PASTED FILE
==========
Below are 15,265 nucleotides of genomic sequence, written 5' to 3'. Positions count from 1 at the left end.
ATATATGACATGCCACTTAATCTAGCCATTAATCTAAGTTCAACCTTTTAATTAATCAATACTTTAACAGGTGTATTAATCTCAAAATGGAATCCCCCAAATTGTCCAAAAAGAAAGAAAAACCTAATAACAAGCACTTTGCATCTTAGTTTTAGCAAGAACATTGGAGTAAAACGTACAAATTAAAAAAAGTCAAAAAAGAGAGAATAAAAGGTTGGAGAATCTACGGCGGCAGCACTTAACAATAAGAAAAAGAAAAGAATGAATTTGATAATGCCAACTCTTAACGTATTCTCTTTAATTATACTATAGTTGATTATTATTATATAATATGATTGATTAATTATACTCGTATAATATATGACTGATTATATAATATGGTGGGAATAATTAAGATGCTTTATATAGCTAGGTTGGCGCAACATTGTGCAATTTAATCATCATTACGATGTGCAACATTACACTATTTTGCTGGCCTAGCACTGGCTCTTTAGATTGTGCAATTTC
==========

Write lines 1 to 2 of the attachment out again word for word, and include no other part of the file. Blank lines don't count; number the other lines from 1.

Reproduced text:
Below are 15,265 nucleotides of genomic sequence, written 5' to 3'. Positions count from 1 at the left end.
ATATATGACATGCCACTTAATCTAGCCATTAATCTAAGTTCAACCTTTTAATTAATCAATACTTTAACAGGTGTATTAATCTCAAAATGGAATCCCCCAAATTGTCCAAAAAGAAAGAAAAACCTAATAACAAGCACTTTGCATCTTAGTTTTAGCAAGAACATTGGAGTAAAACGTACAAATTAAAAAAAGTCAAAAAAGAGAGAATAAAAGGTTGGAGAATCTACGGCGGCAGCACTTAACAATAAGAAAAAGAAAAGAATGAATTTGATAATGCCAACTCTTAACGTATTCTCTTTAATTATACTATAGTTGATTATTATTATATAATATGATTGATTAATTATACTCGTATAATATATGACTGATTATATAATATGGTGGGAATAATTAAGATGCTTTATATAGCTAGGTTGGCGCAACATTGTGCAATTTAATCATCATTACGATGTGCAACATTACACTATTTTGCTGGCCTAGCACTGGCTCTTTAGATTGTGCAATTTC